‘Me’ematai korin et haShema?’ – ‘From what time should we recite the (evening) Shema?’.This is the opening of the first chapter of the Mishnah, Mishnah Berachot, and the classic beginning for any aspiring student of Rabbinic Literature.
In this passage, Rabbi Eliezer, Rabban Gamliel and the Sages debate what the cut-off point of saying the Shema is. Can you say it until early evening, midnight or even dawn? Until what point can you fulfill your obligation?
I was teaching this rather pragmatic halakhic text to my Introduction to Judaism students for the Talmud component on their curriculum. I had charted the development of both the Written and Oral Torah on a whiteboard; lines in blue and red marker snaking down Jewish history. I had shown them a real volume of Talmud, opening up the Vilna edition with its obtusely mezmerising pages of handsome block print. But moreover, I had explained to them the sacred concept of ‘makhloket’ – dispute – that underscores the essence of our tradition. ‘We are not fundamentalists or literalists’, I explained to them, not without passion.
‘We interpret and reinterpret, in every age, for every set of circumstances.’Arguing over said interpretations is woven into the tapestry of Jewish theology. It is God Himself (or Herself!) who laughingly wishes to be defeated by sound rabbinic argument, as per the Babylonian Talmud (Bava Metzia 59b).
I believe Judaism has bequeathed infinitely precious gifts unto the world. The Sabbath. Ethical monotheism. A belief in the universal rule of law. And I believe that Judaism can bequeath many more gifts unto the world. Eco-kashrut, the redemptive narrative of freedom from slavery. A love of study-as-worship. Yet, a most unique gift that Rabbinic Judaism has blessed us with is the gift of makhloket.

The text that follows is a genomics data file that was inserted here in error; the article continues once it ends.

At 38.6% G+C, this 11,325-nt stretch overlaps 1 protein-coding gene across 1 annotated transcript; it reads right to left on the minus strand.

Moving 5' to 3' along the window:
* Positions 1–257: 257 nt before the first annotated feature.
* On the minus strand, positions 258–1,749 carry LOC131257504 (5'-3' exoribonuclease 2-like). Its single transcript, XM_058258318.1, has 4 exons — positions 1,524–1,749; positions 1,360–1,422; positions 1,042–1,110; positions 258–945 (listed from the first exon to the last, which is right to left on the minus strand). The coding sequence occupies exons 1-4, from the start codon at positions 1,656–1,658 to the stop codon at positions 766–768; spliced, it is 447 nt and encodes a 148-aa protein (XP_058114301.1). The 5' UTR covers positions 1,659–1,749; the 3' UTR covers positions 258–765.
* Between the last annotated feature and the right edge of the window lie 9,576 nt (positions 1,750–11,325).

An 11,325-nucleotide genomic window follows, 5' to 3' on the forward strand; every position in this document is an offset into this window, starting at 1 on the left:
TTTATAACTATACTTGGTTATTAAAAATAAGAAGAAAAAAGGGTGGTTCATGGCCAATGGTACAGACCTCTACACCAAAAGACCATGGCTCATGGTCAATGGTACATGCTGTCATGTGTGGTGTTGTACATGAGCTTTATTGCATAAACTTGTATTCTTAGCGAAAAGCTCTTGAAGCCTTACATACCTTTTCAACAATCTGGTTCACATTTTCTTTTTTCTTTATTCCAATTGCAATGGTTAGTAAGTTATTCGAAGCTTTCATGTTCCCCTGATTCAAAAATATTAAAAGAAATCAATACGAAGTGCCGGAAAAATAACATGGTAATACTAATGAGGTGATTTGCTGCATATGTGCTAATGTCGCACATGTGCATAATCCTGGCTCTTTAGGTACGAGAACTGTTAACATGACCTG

Upholding dispute and disagreement seems counter-intuitive in religion — religion after all, is often cast as a force of theological hegemony and a concession to conformity. Yet, makhloket is a radical aspect of our tradition; not only through the safeguarding of valued minority opinions but as an exercise in pluralism and democracy.
Judaism was post-modern before we knew it; before it was cool.
We moderns in the Occidental (Western) intellectual tradition pride ourselves on our post-Enlightenment values. We claim to uphold the banner of free speech, or as the aphorism goes (often attributed to Voltaire),
“I disapprove of what you say, but I will defend to the death your right to say it.”
But how accurate is this self-image? Do we really manage to navigate the choppy waters of diversity and can we truly accept the opinions and passions of others if they violently clash with our own? Given the increasingly polarised and intensified character of our national debates, the question begs to be answered.
And yet here it is; enshrined in the heart of our religious tradition. Religion which is often seen as a bastion of conservatism by avid secularists. The very same structures that seek to conserve and define also seek to liberate and innovate.
There’s a joke that politicians should fight their battles in the boxing ring. But what if we would set down today’s great minds and powerful leaders in a yeshivah (Jewish house of study) with a volume of Talmud instead of the pressing issues of the day? What if we invite them into the healthy, dynamic ‘shakla v’tarya’ (‘give-and-take’) of the Gemara? What if we stimulate both their imagination and empathy through the literary exercise of Midrash? I could imagine political leaders, captains of industry, world-renown scientists challenge their egos as they parse the words of our Sages – and learn something very fundamental about the deep wisdom of our tradition.
It all starts with a question. ‘Me’ematai’ – ‘from when?’
A religion that doesn’t pander certainties but offers inquisitiveness can stand its ground in the marketplace of ideas. Will you come learn with us?
Rabbi Esther Hugenholtz
Image credit: Folkert Gorter